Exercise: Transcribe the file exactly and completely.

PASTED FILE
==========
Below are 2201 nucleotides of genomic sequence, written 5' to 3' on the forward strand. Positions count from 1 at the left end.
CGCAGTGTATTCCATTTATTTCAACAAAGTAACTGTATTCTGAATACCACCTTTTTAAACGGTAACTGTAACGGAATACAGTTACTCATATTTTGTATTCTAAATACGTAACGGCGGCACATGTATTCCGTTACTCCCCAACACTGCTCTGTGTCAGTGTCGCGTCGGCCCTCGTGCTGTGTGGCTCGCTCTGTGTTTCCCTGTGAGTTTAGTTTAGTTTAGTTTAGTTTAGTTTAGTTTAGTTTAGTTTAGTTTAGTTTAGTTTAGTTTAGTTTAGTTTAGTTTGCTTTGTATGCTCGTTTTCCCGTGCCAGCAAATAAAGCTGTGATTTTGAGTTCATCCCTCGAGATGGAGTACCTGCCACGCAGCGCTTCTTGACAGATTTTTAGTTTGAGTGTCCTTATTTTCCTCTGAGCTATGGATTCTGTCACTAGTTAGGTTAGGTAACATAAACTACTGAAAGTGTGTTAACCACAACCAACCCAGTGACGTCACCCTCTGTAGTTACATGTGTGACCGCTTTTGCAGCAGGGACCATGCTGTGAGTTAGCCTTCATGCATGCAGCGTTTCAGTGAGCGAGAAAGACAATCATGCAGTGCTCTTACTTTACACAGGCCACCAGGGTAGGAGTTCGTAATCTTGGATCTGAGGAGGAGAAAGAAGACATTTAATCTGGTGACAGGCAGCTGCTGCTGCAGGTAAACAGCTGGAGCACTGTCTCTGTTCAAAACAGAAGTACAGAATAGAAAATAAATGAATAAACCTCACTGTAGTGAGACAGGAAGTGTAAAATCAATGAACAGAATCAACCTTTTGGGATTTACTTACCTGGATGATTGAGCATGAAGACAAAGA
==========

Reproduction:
Below are 2201 nucleotides of genomic sequence, written 5' to 3' on the forward strand. Positions count from 1 at the left end.
CGCAGTGTATTCCATTTATTTCAACAAAGTAACTGTATTCTGAATACCACCTTTTTAAACGGTAACTGTAACGGAATACAGTTACTCATATTTTGTATTCTAAATACGTAACGGCGGCACATGTATTCCGTTACTCCCCAACACTGCTCTGTGTCAGTGTCGCGTCGGCCCTCGTGCTGTGTGGCTCGCTCTGTGTTTCCCTGTGAGTTTAGTTTAGTTTAGTTTAGTTTAGTTTAGTTTAGTTTAGTTTAGTTTAGTTTAGTTTAGTTTAGTTTAGTTTAGTTTGCTTTGTATGCTCGTTTTCCCGTGCCAGCAAATAAAGCTGTGATTTTGAGTTCATCCCTCGAGATGGAGTACCTGCCACGCAGCGCTTCTTGACAGATTTTTAGTTTGAGTGTCCTTATTTTCCTCTGAGCTATGGATTCTGTCACTAGTTAGGTTAGGTAACATAAACTACTGAAAGTGTGTTAACCACAACCAACCCAGTGACGTCACCCTCTGTAGTTACATGTGTGACCGCTTTTGCAGCAGGGACCATGCTGTGAGTTAGCCTTCATGCATGCAGCGTTTCAGTGAGCGAGAAAGACAATCATGCAGTGCTCTTACTTTACACAGGCCACCAGGGTAGGAGTTCGTAATCTTGGATCTGAGGAGGAGAAAGAAGACATTTAATCTGGTGACAGGCAGCTGCTGCTGCAGGTAAACAGCTGGAGCACTGTCTCTGTTCAAAACAGAAGTACAGAATAGAAAATAAATGAATAAACCTCACTGTAGTGAGACAGGAAGTGTAAAATCAATGAACAGAATCAACCTTTTGGGATTTACTTACCTGGATGATTGAGCATGAAGACAAAGA